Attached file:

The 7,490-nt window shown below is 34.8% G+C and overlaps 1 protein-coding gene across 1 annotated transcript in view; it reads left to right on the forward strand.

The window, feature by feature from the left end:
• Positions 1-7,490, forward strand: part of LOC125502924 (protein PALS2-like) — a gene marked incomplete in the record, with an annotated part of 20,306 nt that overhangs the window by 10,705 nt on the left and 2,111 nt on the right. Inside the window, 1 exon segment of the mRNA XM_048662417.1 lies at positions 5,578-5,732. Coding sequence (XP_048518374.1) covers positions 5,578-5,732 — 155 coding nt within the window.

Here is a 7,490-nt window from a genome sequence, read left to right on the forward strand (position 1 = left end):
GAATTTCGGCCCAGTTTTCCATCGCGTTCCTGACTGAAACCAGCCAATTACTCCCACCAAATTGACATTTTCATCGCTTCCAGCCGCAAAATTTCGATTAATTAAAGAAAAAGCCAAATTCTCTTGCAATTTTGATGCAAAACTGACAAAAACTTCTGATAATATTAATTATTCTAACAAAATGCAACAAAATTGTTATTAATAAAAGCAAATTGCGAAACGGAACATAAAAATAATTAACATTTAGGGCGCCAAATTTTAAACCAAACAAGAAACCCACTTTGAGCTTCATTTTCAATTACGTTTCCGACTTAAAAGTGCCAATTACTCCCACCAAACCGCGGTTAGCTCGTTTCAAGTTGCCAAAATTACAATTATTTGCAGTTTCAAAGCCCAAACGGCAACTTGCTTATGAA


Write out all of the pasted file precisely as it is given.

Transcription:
The 7,490-nt window shown below is 34.8% G+C and overlaps 1 protein-coding gene across 1 annotated transcript in view; it reads left to right on the forward strand.

The window, feature by feature from the left end:
• Positions 1-7,490, forward strand: part of LOC125502924 (protein PALS2-like) — a gene marked incomplete in the record, with an annotated part of 20,306 nt that overhangs the window by 10,705 nt on the left and 2,111 nt on the right. Inside the window, 1 exon segment of the mRNA XM_048662417.1 lies at positions 5,578-5,732. Coding sequence (XP_048518374.1) covers positions 5,578-5,732 — 155 coding nt within the window.

Here is a 7,490-nt window from a genome sequence, read left to right on the forward strand (position 1 = left end):
GAATTTCGGCCCAGTTTTCCATCGCGTTCCTGACTGAAACCAGCCAATTACTCCCACCAAATTGACATTTTCATCGCTTCCAGCCGCAAAATTTCGATTAATTAAAGAAAAAGCCAAATTCTCTTGCAATTTTGATGCAAAACTGACAAAAACTTCTGATAATATTAATTATTCTAACAAAATGCAACAAAATTGTTATTAATAAAAGCAAATTGCGAAACGGAACATAAAAATAATTAACATTTAGGGCGCCAAATTTTAAACCAAACAAGAAACCCACTTTGAGCTTCATTTTCAATTACGTTTCCGACTTAAAAGTGCCAATTACTCCCACCAAACCGCGGTTAGCTCGTTTCAAGTTGCCAAAATTACAATTATTTGCAGTTTCAAAGCCCAAACGGCAACTTGCTTATGAA